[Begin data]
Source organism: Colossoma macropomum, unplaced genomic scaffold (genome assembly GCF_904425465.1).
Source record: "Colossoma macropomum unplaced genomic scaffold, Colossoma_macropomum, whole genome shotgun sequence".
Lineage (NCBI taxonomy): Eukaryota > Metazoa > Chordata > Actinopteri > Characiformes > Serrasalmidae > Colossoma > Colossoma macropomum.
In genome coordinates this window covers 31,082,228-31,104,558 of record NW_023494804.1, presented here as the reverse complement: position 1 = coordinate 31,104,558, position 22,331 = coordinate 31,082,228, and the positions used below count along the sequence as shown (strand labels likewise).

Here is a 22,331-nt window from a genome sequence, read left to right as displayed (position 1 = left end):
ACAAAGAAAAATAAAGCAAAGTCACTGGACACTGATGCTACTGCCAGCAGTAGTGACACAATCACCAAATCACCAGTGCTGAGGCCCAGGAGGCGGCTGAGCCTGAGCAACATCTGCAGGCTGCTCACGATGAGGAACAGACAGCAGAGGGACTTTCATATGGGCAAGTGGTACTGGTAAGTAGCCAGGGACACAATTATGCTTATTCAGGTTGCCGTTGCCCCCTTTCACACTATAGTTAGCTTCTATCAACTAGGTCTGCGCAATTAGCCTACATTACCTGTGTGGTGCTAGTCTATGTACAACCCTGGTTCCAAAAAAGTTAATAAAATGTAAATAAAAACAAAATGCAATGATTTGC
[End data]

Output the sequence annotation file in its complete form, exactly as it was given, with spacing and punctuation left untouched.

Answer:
Source organism: Colossoma macropomum, unplaced genomic scaffold (genome assembly GCF_904425465.1).
Source record: "Colossoma macropomum unplaced genomic scaffold, Colossoma_macropomum, whole genome shotgun sequence".
Lineage (NCBI taxonomy): Eukaryota > Metazoa > Chordata > Actinopteri > Characiformes > Serrasalmidae > Colossoma > Colossoma macropomum.
In genome coordinates this window covers 31,082,228-31,104,558 of record NW_023494804.1, presented here as the reverse complement: position 1 = coordinate 31,104,558, position 22,331 = coordinate 31,082,228, and the positions used below count along the sequence as shown (strand labels likewise).

Here is a 22,331-nt window from a genome sequence, read left to right as displayed (position 1 = left end):
ACAAAGAAAAATAAAGCAAAGTCACTGGACACTGATGCTACTGCCAGCAGTAGTGACACAATCACCAAATCACCAGTGCTGAGGCCCAGGAGGCGGCTGAGCCTGAGCAACATCTGCAGGCTGCTCACGATGAGGAACAGACAGCAGAGGGACTTTCATATGGGCAAGTGGTACTGGTAAGTAGCCAGGGACACAATTATGCTTATTCAGGTTGCCGTTGCCCCCTTTCACACTATAGTTAGCTTCTATCAACTAGGTCTGCGCAATTAGCCTACATTACCTGTGTGGTGCTAGTCTATGTACAACCCTGGTTCCAAAAAAGTTAATAAAATGTAAATAAAAACAAAATGCAATGATTTGC